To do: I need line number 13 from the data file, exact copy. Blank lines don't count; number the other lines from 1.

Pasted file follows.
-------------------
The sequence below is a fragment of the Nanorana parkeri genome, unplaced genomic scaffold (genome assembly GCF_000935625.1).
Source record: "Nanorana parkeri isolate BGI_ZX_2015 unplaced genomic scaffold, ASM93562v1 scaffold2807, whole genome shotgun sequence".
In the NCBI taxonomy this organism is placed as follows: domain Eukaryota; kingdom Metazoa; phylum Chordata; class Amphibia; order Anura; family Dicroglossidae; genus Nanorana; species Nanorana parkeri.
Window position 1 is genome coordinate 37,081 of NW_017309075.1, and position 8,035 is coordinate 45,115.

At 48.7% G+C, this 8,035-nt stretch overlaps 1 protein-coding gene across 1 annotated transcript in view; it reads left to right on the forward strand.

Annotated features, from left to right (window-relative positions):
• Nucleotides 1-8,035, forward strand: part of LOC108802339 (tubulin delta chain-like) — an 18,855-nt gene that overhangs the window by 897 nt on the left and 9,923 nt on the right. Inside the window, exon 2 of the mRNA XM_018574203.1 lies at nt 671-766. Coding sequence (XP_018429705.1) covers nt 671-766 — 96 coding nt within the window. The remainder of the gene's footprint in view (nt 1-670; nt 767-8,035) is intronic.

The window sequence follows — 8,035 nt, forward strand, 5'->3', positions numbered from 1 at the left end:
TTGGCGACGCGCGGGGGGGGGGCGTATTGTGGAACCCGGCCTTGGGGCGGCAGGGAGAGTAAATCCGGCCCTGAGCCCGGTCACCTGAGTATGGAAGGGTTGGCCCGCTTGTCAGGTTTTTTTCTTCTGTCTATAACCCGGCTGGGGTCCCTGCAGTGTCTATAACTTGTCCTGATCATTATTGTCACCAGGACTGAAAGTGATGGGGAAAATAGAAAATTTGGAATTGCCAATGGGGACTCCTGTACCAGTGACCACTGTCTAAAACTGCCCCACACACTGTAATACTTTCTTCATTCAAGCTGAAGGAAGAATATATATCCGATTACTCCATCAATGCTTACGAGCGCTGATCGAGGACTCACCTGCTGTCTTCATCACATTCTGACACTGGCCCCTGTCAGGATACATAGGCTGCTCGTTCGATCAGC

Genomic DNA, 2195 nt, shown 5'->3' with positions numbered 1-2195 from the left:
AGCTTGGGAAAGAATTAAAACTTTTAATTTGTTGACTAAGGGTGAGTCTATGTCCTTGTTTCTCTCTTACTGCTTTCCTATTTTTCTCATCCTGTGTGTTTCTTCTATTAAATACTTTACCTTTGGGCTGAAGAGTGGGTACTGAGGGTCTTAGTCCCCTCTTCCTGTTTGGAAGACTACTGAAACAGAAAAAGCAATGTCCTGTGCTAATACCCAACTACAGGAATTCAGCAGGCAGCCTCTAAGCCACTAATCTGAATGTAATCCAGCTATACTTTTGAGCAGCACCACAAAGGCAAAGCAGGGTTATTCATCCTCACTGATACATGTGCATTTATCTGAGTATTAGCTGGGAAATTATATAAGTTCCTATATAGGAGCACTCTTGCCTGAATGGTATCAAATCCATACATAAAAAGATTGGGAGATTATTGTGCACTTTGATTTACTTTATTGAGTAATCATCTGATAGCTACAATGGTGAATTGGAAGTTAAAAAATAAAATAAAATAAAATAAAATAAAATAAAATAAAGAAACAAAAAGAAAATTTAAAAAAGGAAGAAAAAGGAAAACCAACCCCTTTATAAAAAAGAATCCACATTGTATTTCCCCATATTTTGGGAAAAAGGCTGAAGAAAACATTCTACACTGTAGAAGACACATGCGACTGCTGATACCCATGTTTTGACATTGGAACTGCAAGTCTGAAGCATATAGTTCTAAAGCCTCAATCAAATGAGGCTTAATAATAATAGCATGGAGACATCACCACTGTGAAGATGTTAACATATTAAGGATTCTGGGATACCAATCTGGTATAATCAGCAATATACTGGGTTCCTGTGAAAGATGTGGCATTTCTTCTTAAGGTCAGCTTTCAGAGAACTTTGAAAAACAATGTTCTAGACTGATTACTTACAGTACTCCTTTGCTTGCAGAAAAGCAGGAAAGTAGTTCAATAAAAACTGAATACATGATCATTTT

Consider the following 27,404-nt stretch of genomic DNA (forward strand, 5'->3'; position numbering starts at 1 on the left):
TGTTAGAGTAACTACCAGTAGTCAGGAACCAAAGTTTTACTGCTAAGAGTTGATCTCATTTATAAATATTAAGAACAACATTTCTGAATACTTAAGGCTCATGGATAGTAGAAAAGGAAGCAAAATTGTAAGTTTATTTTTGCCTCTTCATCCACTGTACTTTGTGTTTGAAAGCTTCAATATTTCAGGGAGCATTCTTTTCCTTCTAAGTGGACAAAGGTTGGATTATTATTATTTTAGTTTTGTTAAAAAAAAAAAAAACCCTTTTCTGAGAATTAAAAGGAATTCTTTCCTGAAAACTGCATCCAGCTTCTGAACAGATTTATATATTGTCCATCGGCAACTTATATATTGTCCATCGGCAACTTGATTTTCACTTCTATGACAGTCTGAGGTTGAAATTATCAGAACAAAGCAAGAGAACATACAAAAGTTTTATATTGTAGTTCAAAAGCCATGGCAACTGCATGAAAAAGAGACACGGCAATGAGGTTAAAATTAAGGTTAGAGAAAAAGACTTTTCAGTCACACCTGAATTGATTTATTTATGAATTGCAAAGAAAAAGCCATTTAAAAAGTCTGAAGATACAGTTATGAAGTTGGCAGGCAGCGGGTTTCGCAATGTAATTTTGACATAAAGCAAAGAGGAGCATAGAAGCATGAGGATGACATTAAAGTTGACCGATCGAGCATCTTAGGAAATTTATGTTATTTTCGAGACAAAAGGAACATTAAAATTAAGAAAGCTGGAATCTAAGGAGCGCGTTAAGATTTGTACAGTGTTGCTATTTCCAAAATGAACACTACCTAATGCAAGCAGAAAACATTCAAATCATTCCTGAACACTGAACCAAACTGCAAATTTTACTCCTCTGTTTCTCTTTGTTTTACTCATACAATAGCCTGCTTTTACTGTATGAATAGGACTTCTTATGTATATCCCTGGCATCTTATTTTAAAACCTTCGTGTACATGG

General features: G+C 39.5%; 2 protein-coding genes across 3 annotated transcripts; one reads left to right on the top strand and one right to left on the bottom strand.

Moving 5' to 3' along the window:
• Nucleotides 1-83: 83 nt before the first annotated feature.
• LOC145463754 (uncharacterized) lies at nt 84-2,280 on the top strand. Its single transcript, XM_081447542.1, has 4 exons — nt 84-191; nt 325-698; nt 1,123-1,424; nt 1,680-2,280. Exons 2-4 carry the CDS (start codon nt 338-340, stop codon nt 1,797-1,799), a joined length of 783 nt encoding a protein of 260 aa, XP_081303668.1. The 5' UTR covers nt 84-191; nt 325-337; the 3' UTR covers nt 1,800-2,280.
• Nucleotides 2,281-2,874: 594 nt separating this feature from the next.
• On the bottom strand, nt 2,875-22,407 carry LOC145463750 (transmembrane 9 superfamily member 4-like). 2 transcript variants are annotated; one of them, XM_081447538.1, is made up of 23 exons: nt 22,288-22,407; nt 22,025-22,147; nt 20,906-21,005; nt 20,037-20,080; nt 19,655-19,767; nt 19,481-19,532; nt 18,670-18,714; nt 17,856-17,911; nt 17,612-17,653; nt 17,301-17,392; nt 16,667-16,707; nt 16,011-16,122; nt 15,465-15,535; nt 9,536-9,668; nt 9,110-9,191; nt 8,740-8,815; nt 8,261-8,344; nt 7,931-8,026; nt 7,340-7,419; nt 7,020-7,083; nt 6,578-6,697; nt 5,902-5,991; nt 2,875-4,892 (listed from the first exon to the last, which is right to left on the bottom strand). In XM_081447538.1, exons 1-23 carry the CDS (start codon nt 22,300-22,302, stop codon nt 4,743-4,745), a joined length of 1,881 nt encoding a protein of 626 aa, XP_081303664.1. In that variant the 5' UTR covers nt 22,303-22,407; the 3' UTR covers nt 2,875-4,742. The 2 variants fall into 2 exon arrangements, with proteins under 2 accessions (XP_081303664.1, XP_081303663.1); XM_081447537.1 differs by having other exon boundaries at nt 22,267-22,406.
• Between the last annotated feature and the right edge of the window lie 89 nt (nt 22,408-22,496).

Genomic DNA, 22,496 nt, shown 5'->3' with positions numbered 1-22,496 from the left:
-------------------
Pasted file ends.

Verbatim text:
TGTTAGAGTAACTACCAGTAGTCAGGAACCAAAGTTTTACTGCTAAGAGTTGATCTCATTTATAAATATTAAGAACAACATTTCTGAATACTTAAGGCTCATGGATAGTAGAAAAGGAAGCAAAATTGTAAGTTTATTTTTGCCTCTTCATCCACTGTACTTTGTGTTTGAAAGCTTCAATATTTCAGGGAGCATTCTTTTCCTTCTAAGTGGACAAAGGTTGGATTATTATTATTTTAGTTTTGTTAAAAAAAAAAAAAACCCTTTTCTGAGAATTAAAAGGAATTCTTTCCTGAAAACTGCATCCAGCTTCTGAACAGATTTATATATTGTCCATCGGCAACTTATATATTGTCCATCGGCAACTTGATTTTCACTTCTATGACAGTCTGAGGTTGAAATTATCAGAACAAAGCAAGAGAACATACAAAAGTTTTATATTGTAGTTCAAAAGCCATGGCAACTGCATGAAAAAGAGACACGGCAATGAGGTTAAAATTAAGGTTAGAGAAAAAGACTTTTCAGTCACACCTGAATTGATTTATTTATGAATTGCAAAGAAAAAGCCATTTAAAAAGTCTGAAGATACAGTTATGAAGTTGGCAGGCAGCGGGTTTCGCAATGTAATTTTGACATAAAGCAAAGAGGAGCATAGAAGCATGAGGATGACATTAAAGTTGACCGATCGAGCATCTTAGGAAATTTATGTTATTTTCGAGACAAAAGGAACATTAAAATTAAGAAAGCTGGAATCTAAGGAGCGCGTTAAGATTTGTACAGTGTTGCTATTTCCAAAATGAACACTACCTAATGCAAGCAGAAAACATTCAAATCATTCCTGAACACTGAACCAAACTGCAAATTTTACTCCTCTGTTTCTCTTTGTTTTACTCATACAATAGCCTGCTTTTACTGTATGAATAGGACTTCTTATGTATATCCCTGGCATCTTATTTTAAAACCTTCGTGTACATGG